I heard about Pixie's, You Say Tomahto, I Say Tomayto and Rosie's, Rosie Bakes a ‘Peace’ of Cake blogging event. It's called Putting Up. How cute is that? What a perfect time to make my Strapple Sauce.
This has to be one of my all time favorite homemade canned goods. It is a combination of apple and stawberry sauce. There are no hard and fast rules to make it, just a few canning concepts need to be applied.
Here you can see the spot easily where you need to press.
Here in New York there are lots of great apples, before all you people in Washington say that you have the best, I will just say that in the North East, I think NY rules. The particular variety that I use here is Empire. We buy a lot of apples so I usually have plenty on hand. My husband eats five a day. That is his breakfast and lunch. Crazy, but hey he lost 40 pounds that way. OK back to that sauce. These particular Empires were getting sandy and yucky as we had them in the garage and the weather has become too warm for them. So you can use older apples but fresh is always better.
First core and peel all your apples. I quarter them to cook them down faster. Put your apples on a low heat with about a 1/4 cup of water to get them started. As they begin to heat you can put the heat up to a medium to medium high. Check and stir occassionally as the can stick to the bottom especially in the beginning. Once they melt you can put in your strawberries (Note: rasberries, mango and other fruits work as well). I had some strawberries in the freezer but you can use fresh of course. Depending on the tartness of the apples you chose, you can use sugar or not. I used none and they were perfectly sweet. Just make sure that you cook till the sugar is melted.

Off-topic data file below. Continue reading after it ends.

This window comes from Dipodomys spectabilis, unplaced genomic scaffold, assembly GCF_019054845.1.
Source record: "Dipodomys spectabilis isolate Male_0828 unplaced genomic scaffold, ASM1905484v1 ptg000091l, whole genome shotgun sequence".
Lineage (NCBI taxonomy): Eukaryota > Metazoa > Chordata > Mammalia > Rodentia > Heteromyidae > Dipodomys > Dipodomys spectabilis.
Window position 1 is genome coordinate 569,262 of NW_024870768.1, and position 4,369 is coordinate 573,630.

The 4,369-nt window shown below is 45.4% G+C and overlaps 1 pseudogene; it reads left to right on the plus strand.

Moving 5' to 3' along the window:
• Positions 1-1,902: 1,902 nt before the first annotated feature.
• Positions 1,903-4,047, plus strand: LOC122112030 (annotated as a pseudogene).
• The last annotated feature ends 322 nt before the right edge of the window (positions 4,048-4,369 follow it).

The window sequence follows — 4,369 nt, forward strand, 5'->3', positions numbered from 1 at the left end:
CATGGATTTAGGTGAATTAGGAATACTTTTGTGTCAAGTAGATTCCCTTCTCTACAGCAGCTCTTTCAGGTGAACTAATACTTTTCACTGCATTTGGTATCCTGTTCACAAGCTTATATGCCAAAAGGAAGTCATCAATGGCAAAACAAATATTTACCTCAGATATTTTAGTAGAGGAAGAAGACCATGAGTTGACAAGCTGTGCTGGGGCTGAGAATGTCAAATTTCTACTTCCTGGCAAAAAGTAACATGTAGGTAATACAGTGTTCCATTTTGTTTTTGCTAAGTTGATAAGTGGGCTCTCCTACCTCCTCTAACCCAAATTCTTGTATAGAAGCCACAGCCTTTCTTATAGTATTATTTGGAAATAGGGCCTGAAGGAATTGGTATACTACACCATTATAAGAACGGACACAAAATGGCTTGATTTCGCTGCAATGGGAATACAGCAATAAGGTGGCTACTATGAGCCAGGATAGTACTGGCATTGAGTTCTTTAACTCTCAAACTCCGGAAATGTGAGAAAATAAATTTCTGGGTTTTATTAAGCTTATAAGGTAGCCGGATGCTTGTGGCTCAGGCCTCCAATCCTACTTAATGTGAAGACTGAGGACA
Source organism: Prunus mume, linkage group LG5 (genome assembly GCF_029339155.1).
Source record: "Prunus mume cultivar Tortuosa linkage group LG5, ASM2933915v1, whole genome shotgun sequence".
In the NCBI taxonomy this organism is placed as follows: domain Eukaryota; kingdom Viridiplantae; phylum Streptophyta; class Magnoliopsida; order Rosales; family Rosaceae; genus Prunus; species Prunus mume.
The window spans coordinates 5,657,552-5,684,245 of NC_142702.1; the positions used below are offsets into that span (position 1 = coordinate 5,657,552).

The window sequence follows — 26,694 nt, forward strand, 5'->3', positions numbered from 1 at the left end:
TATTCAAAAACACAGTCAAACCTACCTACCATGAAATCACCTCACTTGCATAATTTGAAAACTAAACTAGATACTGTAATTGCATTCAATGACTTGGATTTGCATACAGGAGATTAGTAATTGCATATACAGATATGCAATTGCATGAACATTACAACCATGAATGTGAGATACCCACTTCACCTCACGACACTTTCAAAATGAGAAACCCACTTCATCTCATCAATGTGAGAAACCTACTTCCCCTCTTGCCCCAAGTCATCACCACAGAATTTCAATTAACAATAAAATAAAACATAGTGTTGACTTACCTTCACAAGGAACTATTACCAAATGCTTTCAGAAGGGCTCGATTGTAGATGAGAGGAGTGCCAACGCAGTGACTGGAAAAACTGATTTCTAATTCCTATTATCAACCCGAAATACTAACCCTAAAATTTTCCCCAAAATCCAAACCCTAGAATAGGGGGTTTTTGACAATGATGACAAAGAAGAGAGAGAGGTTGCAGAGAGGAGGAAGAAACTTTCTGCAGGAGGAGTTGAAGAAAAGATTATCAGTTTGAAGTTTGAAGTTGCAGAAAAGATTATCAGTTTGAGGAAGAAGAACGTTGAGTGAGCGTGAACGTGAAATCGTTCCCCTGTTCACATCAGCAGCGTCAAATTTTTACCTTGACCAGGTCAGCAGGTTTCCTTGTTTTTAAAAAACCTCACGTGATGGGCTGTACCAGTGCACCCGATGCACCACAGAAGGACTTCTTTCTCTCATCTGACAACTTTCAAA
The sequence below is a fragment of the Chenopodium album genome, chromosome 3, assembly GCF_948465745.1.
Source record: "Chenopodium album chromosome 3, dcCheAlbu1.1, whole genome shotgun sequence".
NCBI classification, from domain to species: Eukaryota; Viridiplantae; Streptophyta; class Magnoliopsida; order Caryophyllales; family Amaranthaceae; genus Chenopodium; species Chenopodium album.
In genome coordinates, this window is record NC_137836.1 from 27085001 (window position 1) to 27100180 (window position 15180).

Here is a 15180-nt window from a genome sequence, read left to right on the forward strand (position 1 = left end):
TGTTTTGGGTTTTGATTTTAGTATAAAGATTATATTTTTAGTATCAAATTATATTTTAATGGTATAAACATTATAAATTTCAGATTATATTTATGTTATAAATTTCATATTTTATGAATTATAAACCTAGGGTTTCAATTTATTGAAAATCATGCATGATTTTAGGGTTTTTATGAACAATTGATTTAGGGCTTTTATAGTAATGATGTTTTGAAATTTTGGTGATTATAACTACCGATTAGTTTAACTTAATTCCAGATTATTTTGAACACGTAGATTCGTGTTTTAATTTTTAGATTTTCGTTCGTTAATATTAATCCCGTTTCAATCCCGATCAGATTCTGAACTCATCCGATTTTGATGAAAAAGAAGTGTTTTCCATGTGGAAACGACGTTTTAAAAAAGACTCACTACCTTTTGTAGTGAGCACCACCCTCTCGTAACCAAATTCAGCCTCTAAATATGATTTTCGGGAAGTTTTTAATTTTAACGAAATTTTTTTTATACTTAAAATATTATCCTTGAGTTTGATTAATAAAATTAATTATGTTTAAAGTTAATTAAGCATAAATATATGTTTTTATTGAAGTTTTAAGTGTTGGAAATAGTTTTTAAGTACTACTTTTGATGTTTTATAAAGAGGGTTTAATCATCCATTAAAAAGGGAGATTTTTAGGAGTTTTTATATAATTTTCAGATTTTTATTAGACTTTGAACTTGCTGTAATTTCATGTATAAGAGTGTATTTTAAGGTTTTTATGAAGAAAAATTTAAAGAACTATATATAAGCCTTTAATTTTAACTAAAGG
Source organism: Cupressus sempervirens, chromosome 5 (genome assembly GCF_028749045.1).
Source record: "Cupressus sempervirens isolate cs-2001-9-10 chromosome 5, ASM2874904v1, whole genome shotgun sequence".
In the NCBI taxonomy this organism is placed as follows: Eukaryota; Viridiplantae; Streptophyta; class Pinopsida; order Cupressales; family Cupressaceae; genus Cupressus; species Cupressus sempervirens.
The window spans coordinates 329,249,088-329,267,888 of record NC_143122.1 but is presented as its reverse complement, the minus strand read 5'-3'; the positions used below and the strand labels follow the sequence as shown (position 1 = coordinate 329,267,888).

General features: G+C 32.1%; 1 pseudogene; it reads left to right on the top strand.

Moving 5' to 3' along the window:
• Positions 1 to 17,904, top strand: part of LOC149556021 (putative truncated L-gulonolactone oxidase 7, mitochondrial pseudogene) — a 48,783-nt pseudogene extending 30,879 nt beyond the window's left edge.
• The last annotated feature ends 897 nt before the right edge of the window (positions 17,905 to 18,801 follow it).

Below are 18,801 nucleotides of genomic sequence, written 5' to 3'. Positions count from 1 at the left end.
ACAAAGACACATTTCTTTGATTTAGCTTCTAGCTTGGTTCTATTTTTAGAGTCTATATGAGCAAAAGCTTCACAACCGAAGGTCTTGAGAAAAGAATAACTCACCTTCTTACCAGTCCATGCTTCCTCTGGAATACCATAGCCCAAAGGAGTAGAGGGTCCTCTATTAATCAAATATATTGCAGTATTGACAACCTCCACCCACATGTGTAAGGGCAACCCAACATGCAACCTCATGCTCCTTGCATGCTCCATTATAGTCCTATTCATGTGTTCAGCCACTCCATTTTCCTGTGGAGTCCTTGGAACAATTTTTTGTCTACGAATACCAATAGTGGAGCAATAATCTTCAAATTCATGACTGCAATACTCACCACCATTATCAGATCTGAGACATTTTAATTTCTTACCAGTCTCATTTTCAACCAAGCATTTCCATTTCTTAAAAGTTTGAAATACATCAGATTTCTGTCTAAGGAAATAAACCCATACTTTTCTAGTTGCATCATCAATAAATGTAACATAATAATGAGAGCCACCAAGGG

Blend in a food processor or blender. You can either have it kind of chunky or pureed smooth, your choice. My children don't like chunks. Spoon into jars, pints or quarts. Fill to 1/4 inch from top. Wipe away any sauce on jar rim, place lid and then screw top on jar. Place jars in large pot, cover with water, bring to a boil and process for 15-20 minutes. "Process" in canning terms means boil. Remove jars from water, there is a special tool you can use for this. I place them on a cutting board and cover with a towel. I highly recommend the Ball Canning book for all the specifics on home canning. Although I am always open to suggestions for Canning and Preserving Books.
After some time, even over night, check the seals on your jars. Just press the top, if it has some give it is not properly canned. Refrigerate and use. If the lid does not have any give then you have a canned good, yeah! In the picture above you see where you need to press on the lid.
Don't be afraid of canning, it is so easy, really. You will be rewarded with a product with less sugar and salt than anything you can get on the market. Plus you are totally in control of the ingredients. The easiest and safest things to can are things with acid. The acid acts as a natural preservative. So things like, tomatoes, apples, vinegar or pickled goods, all of these are easy and relatively safe.